Wednesday, February 22, 2012

The Next Chapter of the Myth of Jesus Christ [Part Five]

The understanding that Paul refers to the Gospel of Mark as 'his gospel' was championed in the last century by the Protestant theologian Hermann Raschke.  We will return to his theories later in the book yet for the moment it is difficult not to immediately recognize that the possibility that the Catholic tradition might have been deliberately trying to obscure the relationship between the apostle and the Gospel of Mark is pregnant with possibilities.  On the one hand, with every chance he gets Irenaeus goes out of his way to deny Mark the title of 'apostle.'  Indeed Mark is presented as a mere 'disciple' - a hearer as it were of the more important figure of St. Peter.  Mark's counterpart in the Catholic worldview is Luke of course who as we have just seen was the true disciple of St Paul.

Of course what rarely gets mentioned in books these days is that there were a great number of dissenters against this understanding and still are to this day.  The thirteen million strong Coptic Church of Egypt sees itself as the tradition which grew from Mark's historical missionary activity and takes issue with the Roman Catholic claims about their patron saint.  The current Pope of the tradition put the objection in the plainest language possible - "How much injustice did St. Mark receive from the followers of St. Peter? They tried to rob him his apostolic dignity, and credit all his efforts to somebody else?  I mean St. Peter."

While the Coptic Church identifies itself as the keepers of the original faith of St Mark, the faith that developed in Alexandria was certainly transformed in the theological debates of the fourth century which gave rise to the Nicene Creed.  No one can deny that the spirit of the community remains steadfastly devoted to Mark, the tradition itself was effectively steamrolled by the Imperial governments effort to bring the various churches under one orthodox rule.  There may have been a time where the pure faith of St Mark was indeed practiced in Egypt but that tradition simply no longer exists.

It is however an intriguing possibility that Marcionitism may well have been that faith.  Scholars are very certain that 'Marcionite' was what the tradition was called by outsiders.  The members of the faith undoubtedly referred to themselves as believers in Jesus, Christ or some such other epithet.  Marcionitism seems to have been most firmly rooted in the Aramaic speaking lands of the Near East.  They are supposed to have continued to exist here until the sixth century or later.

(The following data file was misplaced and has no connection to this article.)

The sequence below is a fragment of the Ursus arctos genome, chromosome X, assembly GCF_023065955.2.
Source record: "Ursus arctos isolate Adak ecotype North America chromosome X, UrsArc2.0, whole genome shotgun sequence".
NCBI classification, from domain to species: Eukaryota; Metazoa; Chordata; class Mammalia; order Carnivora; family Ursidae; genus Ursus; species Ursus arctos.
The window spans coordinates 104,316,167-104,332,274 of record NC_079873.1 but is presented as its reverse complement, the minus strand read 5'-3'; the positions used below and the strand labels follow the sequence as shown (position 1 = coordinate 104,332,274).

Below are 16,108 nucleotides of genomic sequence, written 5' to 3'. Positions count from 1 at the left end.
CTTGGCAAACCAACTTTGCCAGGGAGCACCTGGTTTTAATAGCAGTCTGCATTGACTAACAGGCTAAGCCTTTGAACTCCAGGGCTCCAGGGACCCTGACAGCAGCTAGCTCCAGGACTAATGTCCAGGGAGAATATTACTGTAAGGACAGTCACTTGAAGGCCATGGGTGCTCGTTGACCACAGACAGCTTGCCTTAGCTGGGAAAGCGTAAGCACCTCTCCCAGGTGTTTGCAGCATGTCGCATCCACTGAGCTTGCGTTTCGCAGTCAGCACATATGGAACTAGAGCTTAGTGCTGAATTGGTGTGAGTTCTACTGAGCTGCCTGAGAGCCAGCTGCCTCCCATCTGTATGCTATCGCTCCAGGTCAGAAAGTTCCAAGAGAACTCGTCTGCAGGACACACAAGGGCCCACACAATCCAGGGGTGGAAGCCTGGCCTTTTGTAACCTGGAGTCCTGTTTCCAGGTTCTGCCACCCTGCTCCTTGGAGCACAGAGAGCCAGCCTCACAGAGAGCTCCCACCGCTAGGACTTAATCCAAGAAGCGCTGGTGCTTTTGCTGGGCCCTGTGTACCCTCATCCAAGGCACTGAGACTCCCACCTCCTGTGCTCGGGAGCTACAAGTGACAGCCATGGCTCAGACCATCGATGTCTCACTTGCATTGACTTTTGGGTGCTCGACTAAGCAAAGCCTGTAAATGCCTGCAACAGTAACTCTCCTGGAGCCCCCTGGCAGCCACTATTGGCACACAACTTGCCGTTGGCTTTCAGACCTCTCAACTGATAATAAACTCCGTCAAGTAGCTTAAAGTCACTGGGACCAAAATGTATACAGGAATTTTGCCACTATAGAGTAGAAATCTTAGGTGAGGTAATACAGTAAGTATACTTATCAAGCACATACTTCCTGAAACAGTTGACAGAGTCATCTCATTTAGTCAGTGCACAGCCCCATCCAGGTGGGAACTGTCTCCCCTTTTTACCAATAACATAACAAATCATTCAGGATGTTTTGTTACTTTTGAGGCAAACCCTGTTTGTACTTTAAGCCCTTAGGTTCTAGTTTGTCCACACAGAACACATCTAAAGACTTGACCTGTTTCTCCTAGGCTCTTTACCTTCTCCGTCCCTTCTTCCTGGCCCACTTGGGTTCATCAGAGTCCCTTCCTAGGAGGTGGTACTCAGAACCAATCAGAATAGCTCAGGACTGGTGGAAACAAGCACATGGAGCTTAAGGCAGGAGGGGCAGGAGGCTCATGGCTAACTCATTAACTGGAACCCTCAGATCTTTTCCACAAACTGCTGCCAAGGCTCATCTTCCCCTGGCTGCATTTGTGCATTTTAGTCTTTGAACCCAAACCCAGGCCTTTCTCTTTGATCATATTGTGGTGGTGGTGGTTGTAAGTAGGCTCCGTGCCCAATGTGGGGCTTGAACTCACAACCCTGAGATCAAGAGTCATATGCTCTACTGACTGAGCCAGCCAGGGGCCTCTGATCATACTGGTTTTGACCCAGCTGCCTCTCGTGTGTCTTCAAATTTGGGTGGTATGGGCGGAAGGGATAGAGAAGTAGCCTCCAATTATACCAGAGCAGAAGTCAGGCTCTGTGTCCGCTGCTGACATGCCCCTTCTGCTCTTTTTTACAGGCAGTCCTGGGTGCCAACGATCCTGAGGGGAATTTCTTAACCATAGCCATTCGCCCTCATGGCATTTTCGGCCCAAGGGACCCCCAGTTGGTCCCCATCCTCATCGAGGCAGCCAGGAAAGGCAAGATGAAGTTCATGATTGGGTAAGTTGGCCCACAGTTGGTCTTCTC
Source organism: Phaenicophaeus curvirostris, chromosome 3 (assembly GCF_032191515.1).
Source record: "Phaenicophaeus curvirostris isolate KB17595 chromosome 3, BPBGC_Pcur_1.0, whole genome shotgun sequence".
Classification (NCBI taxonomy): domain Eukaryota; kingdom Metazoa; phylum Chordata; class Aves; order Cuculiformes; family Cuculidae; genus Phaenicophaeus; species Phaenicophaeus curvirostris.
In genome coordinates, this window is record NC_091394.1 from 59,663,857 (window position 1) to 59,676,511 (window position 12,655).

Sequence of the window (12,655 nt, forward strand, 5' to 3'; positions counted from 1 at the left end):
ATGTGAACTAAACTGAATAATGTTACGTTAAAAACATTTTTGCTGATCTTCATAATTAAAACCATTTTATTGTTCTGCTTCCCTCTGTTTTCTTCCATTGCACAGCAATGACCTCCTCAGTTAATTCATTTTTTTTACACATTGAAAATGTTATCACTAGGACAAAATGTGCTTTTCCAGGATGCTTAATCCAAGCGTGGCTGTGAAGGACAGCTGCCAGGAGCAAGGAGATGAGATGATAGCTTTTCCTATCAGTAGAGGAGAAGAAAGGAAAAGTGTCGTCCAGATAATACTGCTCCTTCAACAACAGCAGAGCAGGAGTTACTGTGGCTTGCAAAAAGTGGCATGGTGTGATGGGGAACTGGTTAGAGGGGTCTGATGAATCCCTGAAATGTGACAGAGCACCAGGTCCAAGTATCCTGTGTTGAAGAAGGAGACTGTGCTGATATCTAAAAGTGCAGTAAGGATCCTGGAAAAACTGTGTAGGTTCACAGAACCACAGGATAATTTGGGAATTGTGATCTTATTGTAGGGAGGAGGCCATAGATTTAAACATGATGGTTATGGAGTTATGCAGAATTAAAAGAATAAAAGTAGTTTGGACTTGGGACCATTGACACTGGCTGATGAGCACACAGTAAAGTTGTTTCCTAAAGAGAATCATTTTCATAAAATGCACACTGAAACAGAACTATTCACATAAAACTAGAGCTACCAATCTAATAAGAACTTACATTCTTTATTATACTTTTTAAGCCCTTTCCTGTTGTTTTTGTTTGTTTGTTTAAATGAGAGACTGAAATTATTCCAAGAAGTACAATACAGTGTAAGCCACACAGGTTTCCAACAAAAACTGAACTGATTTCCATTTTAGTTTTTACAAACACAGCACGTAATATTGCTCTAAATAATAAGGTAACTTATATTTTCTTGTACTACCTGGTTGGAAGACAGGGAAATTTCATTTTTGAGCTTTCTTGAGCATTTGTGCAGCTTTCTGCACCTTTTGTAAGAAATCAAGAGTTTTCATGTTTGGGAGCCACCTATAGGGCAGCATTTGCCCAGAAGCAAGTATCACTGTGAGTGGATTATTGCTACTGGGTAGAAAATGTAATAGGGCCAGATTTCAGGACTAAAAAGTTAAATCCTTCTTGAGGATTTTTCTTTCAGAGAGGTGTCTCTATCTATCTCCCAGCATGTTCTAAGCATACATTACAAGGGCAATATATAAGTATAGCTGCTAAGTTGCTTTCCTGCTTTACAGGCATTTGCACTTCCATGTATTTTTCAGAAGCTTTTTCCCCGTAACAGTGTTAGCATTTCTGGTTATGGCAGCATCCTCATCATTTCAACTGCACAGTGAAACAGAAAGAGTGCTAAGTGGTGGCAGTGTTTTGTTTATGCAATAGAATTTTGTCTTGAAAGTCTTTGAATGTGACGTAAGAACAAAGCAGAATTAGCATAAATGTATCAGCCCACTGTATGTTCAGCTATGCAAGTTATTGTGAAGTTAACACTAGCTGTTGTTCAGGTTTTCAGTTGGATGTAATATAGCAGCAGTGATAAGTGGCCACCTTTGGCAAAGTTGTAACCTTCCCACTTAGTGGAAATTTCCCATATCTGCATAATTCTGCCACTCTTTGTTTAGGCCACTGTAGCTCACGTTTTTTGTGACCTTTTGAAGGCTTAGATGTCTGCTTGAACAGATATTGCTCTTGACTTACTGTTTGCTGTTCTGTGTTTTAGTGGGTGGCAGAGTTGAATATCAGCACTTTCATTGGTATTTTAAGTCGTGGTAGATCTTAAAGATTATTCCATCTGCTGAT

There survives a book from this period which tells of the story which survives to this day of the Patriarch Mar Aba I of the ancient Peria. Prior to his conversion, Mar Aba was an important Persian official, perhaps a Zoroastrian as he was well-versed in Persian literature. One day, while about to cross the Tigris on his way to his native village in Bet Garmai, he was offended by the sight of a Christian holy man in his habit and he arrogantly ordered him to be ejected from the ferry together with his bThe ferry was then rocked by a storm mid-stream and the violent winds did not abate until the holy man was readmitted on board. Struck by his distinctive dress, Mar Aba wondered if the holy man was a Jew or a Marcionite baggage.

At this point in the Syriac text of Mar Aba's life, the biographer makes an interesting editorial comment: 'for he [Mar Aba] called a Christian a Marcionite [mrqywn'] following the local custom. As Samuel Lieu points out "the numerical strength of the Marcionites in that region must have once considerable for the title of their sect to be used coterminously with that of the orthodox (ie Nestorian) Christians." Yet what escapes the eye of most scholars is that the very term still used by the orthodox to describe the sect has a very different meaning in Aramaic - it simply means "follower of Mark." Could the underlying truth that Irenaeus was desperately trying to hide from the world was that 'Marcion' was yet another invented figure developed only to obscure this tradition as the original faith of the apostle Mark? It would certainly provide us with a lot of solutions to problems which have plagued the study of Christianity since the beginning.

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